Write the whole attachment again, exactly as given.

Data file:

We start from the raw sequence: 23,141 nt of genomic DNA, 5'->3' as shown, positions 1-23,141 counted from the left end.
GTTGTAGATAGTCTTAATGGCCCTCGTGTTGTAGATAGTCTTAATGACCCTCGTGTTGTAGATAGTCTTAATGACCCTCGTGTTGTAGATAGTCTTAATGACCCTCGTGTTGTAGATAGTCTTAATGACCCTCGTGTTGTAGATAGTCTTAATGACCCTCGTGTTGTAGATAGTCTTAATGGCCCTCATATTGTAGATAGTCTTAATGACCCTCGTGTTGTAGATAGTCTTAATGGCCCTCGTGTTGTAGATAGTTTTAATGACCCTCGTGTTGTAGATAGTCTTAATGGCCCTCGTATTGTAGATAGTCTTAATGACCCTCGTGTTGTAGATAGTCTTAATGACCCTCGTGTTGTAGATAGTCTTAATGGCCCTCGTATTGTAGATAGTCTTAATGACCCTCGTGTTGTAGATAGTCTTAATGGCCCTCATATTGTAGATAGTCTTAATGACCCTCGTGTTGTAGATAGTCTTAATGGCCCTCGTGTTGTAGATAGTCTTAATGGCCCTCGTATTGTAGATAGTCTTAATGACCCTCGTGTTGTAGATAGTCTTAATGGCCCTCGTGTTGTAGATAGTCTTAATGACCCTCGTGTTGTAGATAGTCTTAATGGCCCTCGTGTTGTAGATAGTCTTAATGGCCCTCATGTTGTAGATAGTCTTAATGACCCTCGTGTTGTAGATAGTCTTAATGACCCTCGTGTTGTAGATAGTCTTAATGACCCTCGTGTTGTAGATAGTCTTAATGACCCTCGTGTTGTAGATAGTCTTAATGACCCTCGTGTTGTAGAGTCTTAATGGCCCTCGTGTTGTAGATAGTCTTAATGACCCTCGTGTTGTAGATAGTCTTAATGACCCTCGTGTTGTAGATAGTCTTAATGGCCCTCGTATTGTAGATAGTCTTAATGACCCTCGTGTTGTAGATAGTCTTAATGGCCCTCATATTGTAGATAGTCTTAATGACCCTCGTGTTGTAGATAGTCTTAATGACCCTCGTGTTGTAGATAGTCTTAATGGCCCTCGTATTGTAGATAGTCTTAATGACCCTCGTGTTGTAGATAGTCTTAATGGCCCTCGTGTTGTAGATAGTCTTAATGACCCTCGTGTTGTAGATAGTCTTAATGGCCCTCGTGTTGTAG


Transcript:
We start from the raw sequence: 23,141 nt of genomic DNA, 5'->3' as shown, positions 1-23,141 counted from the left end.
GTTGTAGATAGTCTTAATGGCCCTCGTGTTGTAGATAGTCTTAATGACCCTCGTGTTGTAGATAGTCTTAATGACCCTCGTGTTGTAGATAGTCTTAATGACCCTCGTGTTGTAGATAGTCTTAATGACCCTCGTGTTGTAGATAGTCTTAATGACCCTCGTGTTGTAGATAGTCTTAATGGCCCTCATATTGTAGATAGTCTTAATGACCCTCGTGTTGTAGATAGTCTTAATGGCCCTCGTGTTGTAGATAGTTTTAATGACCCTCGTGTTGTAGATAGTCTTAATGGCCCTCGTATTGTAGATAGTCTTAATGACCCTCGTGTTGTAGATAGTCTTAATGACCCTCGTGTTGTAGATAGTCTTAATGGCCCTCGTATTGTAGATAGTCTTAATGACCCTCGTGTTGTAGATAGTCTTAATGGCCCTCATATTGTAGATAGTCTTAATGACCCTCGTGTTGTAGATAGTCTTAATGGCCCTCGTGTTGTAGATAGTCTTAATGGCCCTCGTATTGTAGATAGTCTTAATGACCCTCGTGTTGTAGATAGTCTTAATGGCCCTCGTGTTGTAGATAGTCTTAATGACCCTCGTGTTGTAGATAGTCTTAATGGCCCTCGTGTTGTAGATAGTCTTAATGGCCCTCATGTTGTAGATAGTCTTAATGACCCTCGTGTTGTAGATAGTCTTAATGACCCTCGTGTTGTAGATAGTCTTAATGACCCTCGTGTTGTAGATAGTCTTAATGACCCTCGTGTTGTAGATAGTCTTAATGACCCTCGTGTTGTAGAGTCTTAATGGCCCTCGTGTTGTAGATAGTCTTAATGACCCTCGTGTTGTAGATAGTCTTAATGACCCTCGTGTTGTAGATAGTCTTAATGGCCCTCGTATTGTAGATAGTCTTAATGACCCTCGTGTTGTAGATAGTCTTAATGGCCCTCATATTGTAGATAGTCTTAATGACCCTCGTGTTGTAGATAGTCTTAATGACCCTCGTGTTGTAGATAGTCTTAATGGCCCTCGTATTGTAGATAGTCTTAATGACCCTCGTGTTGTAGATAGTCTTAATGGCCCTCGTGTTGTAGATAGTCTTAATGACCCTCGTGTTGTAGATAGTCTTAATGGCCCTCGTGTTGTAG